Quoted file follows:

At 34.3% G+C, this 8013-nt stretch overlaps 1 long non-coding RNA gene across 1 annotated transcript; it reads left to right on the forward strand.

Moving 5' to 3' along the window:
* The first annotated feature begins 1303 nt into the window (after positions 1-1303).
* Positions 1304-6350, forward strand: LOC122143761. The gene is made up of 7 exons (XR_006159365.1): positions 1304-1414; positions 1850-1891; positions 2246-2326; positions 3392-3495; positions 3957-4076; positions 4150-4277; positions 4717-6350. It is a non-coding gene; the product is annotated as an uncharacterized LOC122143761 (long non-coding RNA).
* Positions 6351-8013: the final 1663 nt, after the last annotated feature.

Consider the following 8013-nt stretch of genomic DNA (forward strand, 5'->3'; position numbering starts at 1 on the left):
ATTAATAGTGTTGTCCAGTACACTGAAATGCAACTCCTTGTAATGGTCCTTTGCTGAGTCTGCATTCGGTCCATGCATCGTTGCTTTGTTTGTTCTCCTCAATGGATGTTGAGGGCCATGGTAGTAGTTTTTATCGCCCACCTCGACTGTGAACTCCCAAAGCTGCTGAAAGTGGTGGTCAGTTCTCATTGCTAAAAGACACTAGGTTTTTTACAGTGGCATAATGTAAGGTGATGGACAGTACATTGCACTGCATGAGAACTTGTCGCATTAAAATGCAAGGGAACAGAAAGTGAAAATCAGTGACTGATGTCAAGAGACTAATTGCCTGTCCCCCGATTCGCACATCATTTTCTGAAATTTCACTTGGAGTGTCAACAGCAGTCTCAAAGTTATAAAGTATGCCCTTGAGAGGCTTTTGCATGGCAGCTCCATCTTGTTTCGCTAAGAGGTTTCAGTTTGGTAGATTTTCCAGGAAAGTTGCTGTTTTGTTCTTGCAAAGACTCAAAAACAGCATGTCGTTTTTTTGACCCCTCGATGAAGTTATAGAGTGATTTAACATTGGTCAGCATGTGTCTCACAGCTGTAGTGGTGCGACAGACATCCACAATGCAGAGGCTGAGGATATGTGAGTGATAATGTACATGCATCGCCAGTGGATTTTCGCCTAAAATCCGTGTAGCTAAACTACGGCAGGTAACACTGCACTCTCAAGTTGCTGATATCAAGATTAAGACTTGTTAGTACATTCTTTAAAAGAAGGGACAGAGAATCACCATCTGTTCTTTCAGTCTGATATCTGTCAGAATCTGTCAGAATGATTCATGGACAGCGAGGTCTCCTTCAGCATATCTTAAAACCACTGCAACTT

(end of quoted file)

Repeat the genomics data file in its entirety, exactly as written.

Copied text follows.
At 34.3% G+C, this 8013-nt stretch overlaps 1 long non-coding RNA gene across 1 annotated transcript; it reads left to right on the forward strand.

Moving 5' to 3' along the window:
* The first annotated feature begins 1303 nt into the window (after positions 1-1303).
* Positions 1304-6350, forward strand: LOC122143761. The gene is made up of 7 exons (XR_006159365.1): positions 1304-1414; positions 1850-1891; positions 2246-2326; positions 3392-3495; positions 3957-4076; positions 4150-4277; positions 4717-6350. It is a non-coding gene; the product is annotated as an uncharacterized LOC122143761 (long non-coding RNA).
* Positions 6351-8013: the final 1663 nt, after the last annotated feature.

Consider the following 8013-nt stretch of genomic DNA (forward strand, 5'->3'; position numbering starts at 1 on the left):
ATTAATAGTGTTGTCCAGTACACTGAAATGCAACTCCTTGTAATGGTCCTTTGCTGAGTCTGCATTCGGTCCATGCATCGTTGCTTTGTTTGTTCTCCTCAATGGATGTTGAGGGCCATGGTAGTAGTTTTTATCGCCCACCTCGACTGTGAACTCCCAAAGCTGCTGAAAGTGGTGGTCAGTTCTCATTGCTAAAAGACACTAGGTTTTTTACAGTGGCATAATGTAAGGTGATGGACAGTACATTGCACTGCATGAGAACTTGTCGCATTAAAATGCAAGGGAACAGAAAGTGAAAATCAGTGACTGATGTCAAGAGACTAATTGCCTGTCCCCCGATTCGCACATCATTTTCTGAAATTTCACTTGGAGTGTCAACAGCAGTCTCAAAGTTATAAAGTATGCCCTTGAGAGGCTTTTGCATGGCAGCTCCATCTTGTTTCGCTAAGAGGTTTCAGTTTGGTAGATTTTCCAGGAAAGTTGCTGTTTTGTTCTTGCAAAGACTCAAAAACAGCATGTCGTTTTTTTGACCCCTCGATGAAGTTATAGAGTGATTTAACATTGGTCAGCATGTGTCTCACAGCTGTAGTGGTGCGACAGACATCCACAATGCAGAGGCTGAGGATATGTGAGTGATAATGTACATGCATCGCCAGTGGATTTTCGCCTAAAATCCGTGTAGCTAAACTACGGCAGGTAACACTGCACTCTCAAGTTGCTGATATCAAGATTAAGACTTGTTAGTACATTCTTTAAAAGAAGGGACAGAGAATCACCATCTGTTCTTTCAGTCTGATATCTGTCAGAATCTGTCAGAATGATTCATGGACAGCGAGGTCTCCTTCAGCATATCTTAAAACCACTGCAACTT